When you’re free-motion quilting, there are a handful of snafus you can run into. But don’t let frustration get the best of you! With these easy fixes, you’ll be able to solve so many problems and be on your merrily quilting way.
Problem 1: The Tension Isn’t Balanced
If the tension isn’t balanced, it can cause loops or dots of thread to appear on the top and bottom of your quilt — not exactly a pretty look.
Before working on your quilt, it’s best to always practice on scrap fabric and batting with a regular stitch setting. If the stitches look good, your tension is OK. But if you’re still seeing loops or dots, you need to adjust your sewing speed (aka the speed at which you move your quilt through the machine) or your tension.
Solution: For the latter, try to adjust the top tension only. If your top stitches are too tight (and the bobbin thread is showing on the front), loosen it by lowering the top thread tension number. If your top stitches are too loose (when the top thread is showing on the back), tighten it by increasing the top thread tension number.
You can also use the same color thread in the top and bobbin to hide less-than-perfect tension.
Problem 2: Your Thread Breaks
There’s nothing worse than being halfway through your quilt, only to have the thread snap or the bobbin run out.
Solution: When a thread snaps, pull out enough stitches so you can hand-tie a knot with both ends and pop it into the batting. Start quilting again where you left off, leaving loose tail ends.
To prevent running out of bobbin, stitch to the edge of the quilt whenever possible and check your bobbin levels. Replace it with a fresh bobbin when it gets low. Use the leftover bobbin in your next piecing project, or use it to practice quilting on scraps.
Problem 3: The Quilting Isn’t Even
If your quilt isn’t hanging well or the borders are wavy, it’s likely there’s an uneven amount of quilting throughout the quilt.
Solution: Add more quilting in the background areas using easy free-motion fillers like stippling, pebbles or loops. If you don’t want the extra quilting stitches to show, use a very thin cotton thread in a neutral color, or use invisible monofilament thread.
Problem 4: You Can’t Decide on a Design
Quilter’s block is a real struggle — enough said.
Solution: If you’ve made your quilt sandwich and can’t decide what to stitch across the top, take a picture of your quilt top or pattern and print it off on an 8½” x 11″ sheet of paper. Use this paper to draw out possible quilting designs with a pen or pencil.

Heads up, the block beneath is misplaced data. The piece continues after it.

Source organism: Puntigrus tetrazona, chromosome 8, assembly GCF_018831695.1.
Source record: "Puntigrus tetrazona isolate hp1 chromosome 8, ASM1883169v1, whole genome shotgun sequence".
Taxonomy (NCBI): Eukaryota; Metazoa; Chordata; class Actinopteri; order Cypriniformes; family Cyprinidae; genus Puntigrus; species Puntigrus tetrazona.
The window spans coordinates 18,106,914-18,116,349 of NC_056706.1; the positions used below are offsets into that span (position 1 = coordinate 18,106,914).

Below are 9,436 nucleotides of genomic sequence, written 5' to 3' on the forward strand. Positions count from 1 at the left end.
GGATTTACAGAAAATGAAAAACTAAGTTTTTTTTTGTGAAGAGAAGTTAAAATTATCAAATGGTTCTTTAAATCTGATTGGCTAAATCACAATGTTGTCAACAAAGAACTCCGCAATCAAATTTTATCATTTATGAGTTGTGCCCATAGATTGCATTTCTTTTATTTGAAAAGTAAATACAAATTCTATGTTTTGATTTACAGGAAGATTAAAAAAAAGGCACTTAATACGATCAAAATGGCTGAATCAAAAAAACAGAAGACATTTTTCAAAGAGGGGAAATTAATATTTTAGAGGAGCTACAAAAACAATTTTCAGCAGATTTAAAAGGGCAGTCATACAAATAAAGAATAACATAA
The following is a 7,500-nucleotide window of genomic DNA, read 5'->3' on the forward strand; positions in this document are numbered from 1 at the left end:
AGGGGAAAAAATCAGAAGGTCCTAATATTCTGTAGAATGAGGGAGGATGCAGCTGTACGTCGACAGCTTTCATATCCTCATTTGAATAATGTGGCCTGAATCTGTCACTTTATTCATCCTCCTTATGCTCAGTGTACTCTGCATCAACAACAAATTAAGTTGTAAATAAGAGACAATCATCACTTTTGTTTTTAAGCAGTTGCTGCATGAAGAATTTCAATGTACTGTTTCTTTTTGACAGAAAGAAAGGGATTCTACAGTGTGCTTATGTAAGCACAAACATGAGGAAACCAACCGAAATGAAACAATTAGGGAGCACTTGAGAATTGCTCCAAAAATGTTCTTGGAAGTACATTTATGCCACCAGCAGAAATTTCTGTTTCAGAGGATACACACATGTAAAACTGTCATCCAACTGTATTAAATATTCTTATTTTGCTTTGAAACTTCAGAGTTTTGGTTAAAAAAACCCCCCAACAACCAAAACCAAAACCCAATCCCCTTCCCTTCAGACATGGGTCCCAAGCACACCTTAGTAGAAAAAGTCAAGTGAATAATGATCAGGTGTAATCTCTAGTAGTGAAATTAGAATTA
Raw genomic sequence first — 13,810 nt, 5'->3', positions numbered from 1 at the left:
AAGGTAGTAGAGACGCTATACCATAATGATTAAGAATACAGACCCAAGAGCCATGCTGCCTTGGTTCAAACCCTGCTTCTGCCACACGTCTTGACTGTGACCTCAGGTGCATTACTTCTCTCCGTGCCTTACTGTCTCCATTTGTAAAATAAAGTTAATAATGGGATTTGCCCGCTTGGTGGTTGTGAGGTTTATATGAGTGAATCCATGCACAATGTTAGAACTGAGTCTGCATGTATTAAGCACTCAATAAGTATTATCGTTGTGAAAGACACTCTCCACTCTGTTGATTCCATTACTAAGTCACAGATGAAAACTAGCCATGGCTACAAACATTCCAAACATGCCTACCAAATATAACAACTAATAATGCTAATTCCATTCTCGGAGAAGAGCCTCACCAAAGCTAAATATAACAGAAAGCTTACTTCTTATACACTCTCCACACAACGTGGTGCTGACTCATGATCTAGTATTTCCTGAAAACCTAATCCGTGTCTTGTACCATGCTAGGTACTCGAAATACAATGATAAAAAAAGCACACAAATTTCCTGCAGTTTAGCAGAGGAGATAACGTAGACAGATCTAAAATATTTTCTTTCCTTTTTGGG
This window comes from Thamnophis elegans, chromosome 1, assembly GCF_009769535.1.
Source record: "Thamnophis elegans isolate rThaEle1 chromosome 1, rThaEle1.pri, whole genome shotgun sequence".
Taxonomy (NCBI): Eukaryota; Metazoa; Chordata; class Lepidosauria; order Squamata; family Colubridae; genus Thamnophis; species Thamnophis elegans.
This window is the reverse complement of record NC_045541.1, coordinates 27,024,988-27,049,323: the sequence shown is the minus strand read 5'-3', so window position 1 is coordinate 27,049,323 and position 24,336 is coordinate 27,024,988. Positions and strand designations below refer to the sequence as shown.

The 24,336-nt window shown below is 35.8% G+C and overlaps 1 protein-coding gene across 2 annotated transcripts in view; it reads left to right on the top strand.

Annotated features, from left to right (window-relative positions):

Make several copies so you can audition different quilting designs . Once you’re happy with an idea, quilt it on a separate practice block before applying it to the actual quilt.
Problem 5: You Don’t Actually Like Free-Motion Quilting
You’ve tried free-motion quilting and decided it’s just not your thing.
Solution: Don’t stress — there are other ways you can finish your quilt and get a just-as-gorgeous result. Try quilting with your walking foot, using a longarm or even hand tying your quilt. You never know which method you might fall in love with!
I have a darning/free motion foot and feed dog cover for my Singer Featherweight 221 machine and am trying to learn how to quilt with it using a scrap of batting between cotton fabric. The thread does not always catch and lock stitches. I have tried adjusting the tension but it doesn’t solve the problem. Any idea why the threads are not interlocking?
The needle I’m using is a 90/14.
I have an older machine, 1940’s , can’t recall the name, however this was happening to me also. I lowered the needle in it’s slott just a little bit, and it worked. Think that the needles were a bit longer in those days, for this machine.
I’m trying to free motion quilt on an industrial machine. Ive removed the feed dogs and attached a ruler foot. The problem is if the foot is up high enough for me to move the quilt around then the top thread won’t pick up the bobbin thread. Do i need a different foot or what?
Please make sure you are using the right needle. We recommend Topstitch 90/14 or Quilting 80/12 needles.
If you have more questions feel free to ask.
when free motion sewing my machine skips stiches when on curves. sometimes an inch to 2 inches at a time. sews fine on a straight line.
what do I do when I get like eye lash effect on the back of my quilt when free motion and also it’s like I can be going along smoothly and then all of a sudden its like something catches and I can’t move. any advise would be appreciated. thanks
Thanks for all the tips but my problem is that I am working along well when the machine (or me) stops pulliing the bobbin thread through. What am I doing wrong?
Stitch is not even.
Good to see your back